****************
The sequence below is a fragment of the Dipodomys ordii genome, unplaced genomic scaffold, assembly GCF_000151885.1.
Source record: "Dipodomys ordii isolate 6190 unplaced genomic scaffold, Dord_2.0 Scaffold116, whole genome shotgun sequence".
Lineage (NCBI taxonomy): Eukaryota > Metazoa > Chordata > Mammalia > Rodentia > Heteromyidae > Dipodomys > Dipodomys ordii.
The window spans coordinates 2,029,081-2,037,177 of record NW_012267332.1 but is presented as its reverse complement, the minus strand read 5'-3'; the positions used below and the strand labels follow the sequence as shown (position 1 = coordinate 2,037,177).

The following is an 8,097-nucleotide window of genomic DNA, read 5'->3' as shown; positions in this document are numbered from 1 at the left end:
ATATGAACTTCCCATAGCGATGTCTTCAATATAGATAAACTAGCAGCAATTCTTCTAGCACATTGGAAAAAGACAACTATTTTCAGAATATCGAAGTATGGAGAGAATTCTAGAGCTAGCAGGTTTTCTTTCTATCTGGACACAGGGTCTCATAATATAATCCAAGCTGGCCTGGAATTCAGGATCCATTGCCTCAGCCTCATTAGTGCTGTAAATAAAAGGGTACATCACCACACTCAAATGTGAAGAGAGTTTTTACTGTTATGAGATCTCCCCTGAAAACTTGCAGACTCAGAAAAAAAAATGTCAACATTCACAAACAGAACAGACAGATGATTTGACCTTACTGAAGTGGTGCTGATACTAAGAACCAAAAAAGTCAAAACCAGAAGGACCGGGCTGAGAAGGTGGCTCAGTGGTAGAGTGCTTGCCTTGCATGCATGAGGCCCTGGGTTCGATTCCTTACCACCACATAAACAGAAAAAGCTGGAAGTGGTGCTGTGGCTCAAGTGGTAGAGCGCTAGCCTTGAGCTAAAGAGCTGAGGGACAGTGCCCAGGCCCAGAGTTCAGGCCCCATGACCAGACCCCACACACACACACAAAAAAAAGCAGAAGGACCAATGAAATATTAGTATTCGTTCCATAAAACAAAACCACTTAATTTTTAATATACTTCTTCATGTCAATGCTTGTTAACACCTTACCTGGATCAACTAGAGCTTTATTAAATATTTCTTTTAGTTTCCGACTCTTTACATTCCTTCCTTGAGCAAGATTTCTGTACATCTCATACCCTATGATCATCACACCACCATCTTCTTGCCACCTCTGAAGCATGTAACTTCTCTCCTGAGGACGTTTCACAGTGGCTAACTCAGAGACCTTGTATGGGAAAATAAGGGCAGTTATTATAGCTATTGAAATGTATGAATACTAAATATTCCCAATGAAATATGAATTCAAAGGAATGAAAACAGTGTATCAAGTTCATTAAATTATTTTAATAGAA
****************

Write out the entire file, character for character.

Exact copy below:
The sequence below is a fragment of the Dipodomys ordii genome, unplaced genomic scaffold, assembly GCF_000151885.1.
Source record: "Dipodomys ordii isolate 6190 unplaced genomic scaffold, Dord_2.0 Scaffold116, whole genome shotgun sequence".
Lineage (NCBI taxonomy): Eukaryota > Metazoa > Chordata > Mammalia > Rodentia > Heteromyidae > Dipodomys > Dipodomys ordii.
The window spans coordinates 2,029,081-2,037,177 of record NW_012267332.1 but is presented as its reverse complement, the minus strand read 5'-3'; the positions used below and the strand labels follow the sequence as shown (position 1 = coordinate 2,037,177).

The following is an 8,097-nucleotide window of genomic DNA, read 5'->3' as shown; positions in this document are numbered from 1 at the left end:
ATATGAACTTCCCATAGCGATGTCTTCAATATAGATAAACTAGCAGCAATTCTTCTAGCACATTGGAAAAAGACAACTATTTTCAGAATATCGAAGTATGGAGAGAATTCTAGAGCTAGCAGGTTTTCTTTCTATCTGGACACAGGGTCTCATAATATAATCCAAGCTGGCCTGGAATTCAGGATCCATTGCCTCAGCCTCATTAGTGCTGTAAATAAAAGGGTACATCACCACACTCAAATGTGAAGAGAGTTTTTACTGTTATGAGATCTCCCCTGAAAACTTGCAGACTCAGAAAAAAAAATGTCAACATTCACAAACAGAACAGACAGATGATTTGACCTTACTGAAGTGGTGCTGATACTAAGAACCAAAAAAGTCAAAACCAGAAGGACCGGGCTGAGAAGGTGGCTCAGTGGTAGAGTGCTTGCCTTGCATGCATGAGGCCCTGGGTTCGATTCCTTACCACCACATAAACAGAAAAAGCTGGAAGTGGTGCTGTGGCTCAAGTGGTAGAGCGCTAGCCTTGAGCTAAAGAGCTGAGGGACAGTGCCCAGGCCCAGAGTTCAGGCCCCATGACCAGACCCCACACACACACACAAAAAAAAGCAGAAGGACCAATGAAATATTAGTATTCGTTCCATAAAACAAAACCACTTAATTTTTAATATACTTCTTCATGTCAATGCTTGTTAACACCTTACCTGGATCAACTAGAGCTTTATTAAATATTTCTTTTAGTTTCCGACTCTTTACATTCCTTCCTTGAGCAAGATTTCTGTACATCTCATACCCTATGATCATCACACCACCATCTTCTTGCCACCTCTGAAGCATGTAACTTCTCTCCTGAGGACGTTTCACAGTGGCTAACTCAGAGACCTTGTATGGGAAAATAAGGGCAGTTATTATAGCTATTGAAATGTATGAATACTAAATATTCCCAATGAAATATGAATTCAAAGGAATGAAAACAGTGTATCAAGTTCATTAAATTATTTTAATAGAA